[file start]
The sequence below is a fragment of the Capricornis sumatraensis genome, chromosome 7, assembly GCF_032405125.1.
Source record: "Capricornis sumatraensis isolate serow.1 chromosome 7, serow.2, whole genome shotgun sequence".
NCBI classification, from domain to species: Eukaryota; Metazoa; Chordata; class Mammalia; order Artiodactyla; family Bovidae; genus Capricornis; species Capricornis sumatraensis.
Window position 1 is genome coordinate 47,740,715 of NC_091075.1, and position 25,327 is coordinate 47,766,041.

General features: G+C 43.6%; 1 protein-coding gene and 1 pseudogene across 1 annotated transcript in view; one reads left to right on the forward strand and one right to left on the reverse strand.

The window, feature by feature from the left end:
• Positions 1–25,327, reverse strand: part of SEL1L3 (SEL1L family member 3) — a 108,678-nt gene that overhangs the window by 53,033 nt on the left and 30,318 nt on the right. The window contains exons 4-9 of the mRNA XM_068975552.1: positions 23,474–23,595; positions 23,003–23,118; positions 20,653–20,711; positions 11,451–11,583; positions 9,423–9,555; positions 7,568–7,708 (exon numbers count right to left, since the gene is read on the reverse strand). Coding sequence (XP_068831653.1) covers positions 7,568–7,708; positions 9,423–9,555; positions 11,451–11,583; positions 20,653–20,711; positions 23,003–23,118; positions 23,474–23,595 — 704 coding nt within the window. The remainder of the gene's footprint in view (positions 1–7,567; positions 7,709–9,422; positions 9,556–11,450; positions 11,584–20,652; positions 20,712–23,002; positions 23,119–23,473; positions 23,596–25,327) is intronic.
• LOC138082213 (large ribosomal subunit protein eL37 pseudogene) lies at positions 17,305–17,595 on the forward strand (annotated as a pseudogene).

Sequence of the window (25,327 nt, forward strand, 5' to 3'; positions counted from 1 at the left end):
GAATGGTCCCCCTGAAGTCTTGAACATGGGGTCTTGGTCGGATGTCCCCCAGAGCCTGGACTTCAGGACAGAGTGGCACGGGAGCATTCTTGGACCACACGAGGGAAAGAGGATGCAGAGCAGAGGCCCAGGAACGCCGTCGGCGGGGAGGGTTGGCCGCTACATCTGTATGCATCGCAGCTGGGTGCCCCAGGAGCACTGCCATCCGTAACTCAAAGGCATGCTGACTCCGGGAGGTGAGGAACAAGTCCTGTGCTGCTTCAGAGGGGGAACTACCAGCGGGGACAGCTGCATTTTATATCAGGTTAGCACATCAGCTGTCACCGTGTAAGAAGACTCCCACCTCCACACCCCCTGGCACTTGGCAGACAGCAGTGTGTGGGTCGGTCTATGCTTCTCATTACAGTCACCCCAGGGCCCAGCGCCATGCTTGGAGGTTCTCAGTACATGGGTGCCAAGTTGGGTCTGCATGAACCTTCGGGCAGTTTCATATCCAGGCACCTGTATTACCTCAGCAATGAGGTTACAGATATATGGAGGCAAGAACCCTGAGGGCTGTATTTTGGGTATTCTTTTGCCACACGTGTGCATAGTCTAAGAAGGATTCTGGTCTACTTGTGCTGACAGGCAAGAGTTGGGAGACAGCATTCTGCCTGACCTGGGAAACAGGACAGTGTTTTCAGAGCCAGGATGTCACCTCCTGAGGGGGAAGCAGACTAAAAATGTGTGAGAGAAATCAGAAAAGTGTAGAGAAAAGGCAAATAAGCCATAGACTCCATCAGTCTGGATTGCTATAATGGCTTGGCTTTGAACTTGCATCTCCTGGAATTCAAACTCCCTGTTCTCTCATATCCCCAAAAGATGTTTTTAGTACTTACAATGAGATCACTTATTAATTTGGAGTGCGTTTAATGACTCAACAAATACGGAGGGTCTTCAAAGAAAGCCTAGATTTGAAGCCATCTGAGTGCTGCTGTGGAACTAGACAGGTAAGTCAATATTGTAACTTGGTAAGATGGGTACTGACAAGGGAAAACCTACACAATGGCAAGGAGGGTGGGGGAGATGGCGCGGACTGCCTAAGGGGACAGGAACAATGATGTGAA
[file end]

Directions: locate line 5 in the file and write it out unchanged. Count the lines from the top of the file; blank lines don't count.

General features: G+C 43.6%; 1 protein-coding gene and 1 pseudogene across 1 annotated transcript in view; one reads left to right on the forward strand and one right to left on the reverse strand.